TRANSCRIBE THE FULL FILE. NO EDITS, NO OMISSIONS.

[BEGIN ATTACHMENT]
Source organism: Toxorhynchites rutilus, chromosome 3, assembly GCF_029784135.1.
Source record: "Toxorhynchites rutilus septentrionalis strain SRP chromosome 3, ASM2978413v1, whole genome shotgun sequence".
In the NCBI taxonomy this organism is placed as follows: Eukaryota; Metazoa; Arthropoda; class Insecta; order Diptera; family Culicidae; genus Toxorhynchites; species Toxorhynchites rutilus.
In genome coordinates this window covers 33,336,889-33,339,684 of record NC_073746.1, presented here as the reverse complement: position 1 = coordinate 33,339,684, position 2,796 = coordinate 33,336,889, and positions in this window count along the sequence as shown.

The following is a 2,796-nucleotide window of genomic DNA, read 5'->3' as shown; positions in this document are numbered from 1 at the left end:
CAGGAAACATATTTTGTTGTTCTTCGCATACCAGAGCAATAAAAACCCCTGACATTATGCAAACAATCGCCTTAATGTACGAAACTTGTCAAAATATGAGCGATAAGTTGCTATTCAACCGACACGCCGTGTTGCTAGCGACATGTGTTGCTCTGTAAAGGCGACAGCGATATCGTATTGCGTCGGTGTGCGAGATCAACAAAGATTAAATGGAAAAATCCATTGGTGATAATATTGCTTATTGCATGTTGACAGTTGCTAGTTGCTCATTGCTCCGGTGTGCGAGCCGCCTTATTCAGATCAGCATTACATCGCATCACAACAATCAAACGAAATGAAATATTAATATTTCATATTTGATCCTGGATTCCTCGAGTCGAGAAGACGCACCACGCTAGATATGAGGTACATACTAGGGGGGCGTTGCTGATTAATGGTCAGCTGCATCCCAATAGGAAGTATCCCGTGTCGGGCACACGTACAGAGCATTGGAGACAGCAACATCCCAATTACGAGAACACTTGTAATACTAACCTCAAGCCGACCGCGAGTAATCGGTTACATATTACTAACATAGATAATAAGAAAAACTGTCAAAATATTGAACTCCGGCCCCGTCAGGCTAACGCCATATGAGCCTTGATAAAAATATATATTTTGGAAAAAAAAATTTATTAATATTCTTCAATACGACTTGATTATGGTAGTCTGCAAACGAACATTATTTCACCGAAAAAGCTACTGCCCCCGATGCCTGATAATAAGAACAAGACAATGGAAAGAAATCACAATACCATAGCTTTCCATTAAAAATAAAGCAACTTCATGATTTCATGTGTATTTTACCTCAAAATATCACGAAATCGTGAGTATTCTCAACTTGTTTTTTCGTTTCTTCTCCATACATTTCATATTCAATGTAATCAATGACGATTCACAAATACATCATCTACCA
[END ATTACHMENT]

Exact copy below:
Source organism: Toxorhynchites rutilus, chromosome 3, assembly GCF_029784135.1.
Source record: "Toxorhynchites rutilus septentrionalis strain SRP chromosome 3, ASM2978413v1, whole genome shotgun sequence".
In the NCBI taxonomy this organism is placed as follows: Eukaryota; Metazoa; Arthropoda; class Insecta; order Diptera; family Culicidae; genus Toxorhynchites; species Toxorhynchites rutilus.
In genome coordinates this window covers 33,336,889-33,339,684 of record NC_073746.1, presented here as the reverse complement: position 1 = coordinate 33,339,684, position 2,796 = coordinate 33,336,889, and positions in this window count along the sequence as shown.

The following is a 2,796-nucleotide window of genomic DNA, read 5'->3' as shown; positions in this document are numbered from 1 at the left end:
CAGGAAACATATTTTGTTGTTCTTCGCATACCAGAGCAATAAAAACCCCTGACATTATGCAAACAATCGCCTTAATGTACGAAACTTGTCAAAATATGAGCGATAAGTTGCTATTCAACCGACACGCCGTGTTGCTAGCGACATGTGTTGCTCTGTAAAGGCGACAGCGATATCGTATTGCGTCGGTGTGCGAGATCAACAAAGATTAAATGGAAAAATCCATTGGTGATAATATTGCTTATTGCATGTTGACAGTTGCTAGTTGCTCATTGCTCCGGTGTGCGAGCCGCCTTATTCAGATCAGCATTACATCGCATCACAACAATCAAACGAAATGAAATATTAATATTTCATATTTGATCCTGGATTCCTCGAGTCGAGAAGACGCACCACGCTAGATATGAGGTACATACTAGGGGGGCGTTGCTGATTAATGGTCAGCTGCATCCCAATAGGAAGTATCCCGTGTCGGGCACACGTACAGAGCATTGGAGACAGCAACATCCCAATTACGAGAACACTTGTAATACTAACCTCAAGCCGACCGCGAGTAATCGGTTACATATTACTAACATAGATAATAAGAAAAACTGTCAAAATATTGAACTCCGGCCCCGTCAGGCTAACGCCATATGAGCCTTGATAAAAATATATATTTTGGAAAAAAAAATTTATTAATATTCTTCAATACGACTTGATTATGGTAGTCTGCAAACGAACATTATTTCACCGAAAAAGCTACTGCCCCCGATGCCTGATAATAAGAACAAGACAATGGAAAGAAATCACAATACCATAGCTTTCCATTAAAAATAAAGCAACTTCATGATTTCATGTGTATTTTACCTCAAAATATCACGAAATCGTGAGTATTCTCAACTTGTTTTTTCGTTTCTTCTCCATACATTTCATATTCAATGTAATCAATGACGATTCACAAATACATCATCTACCA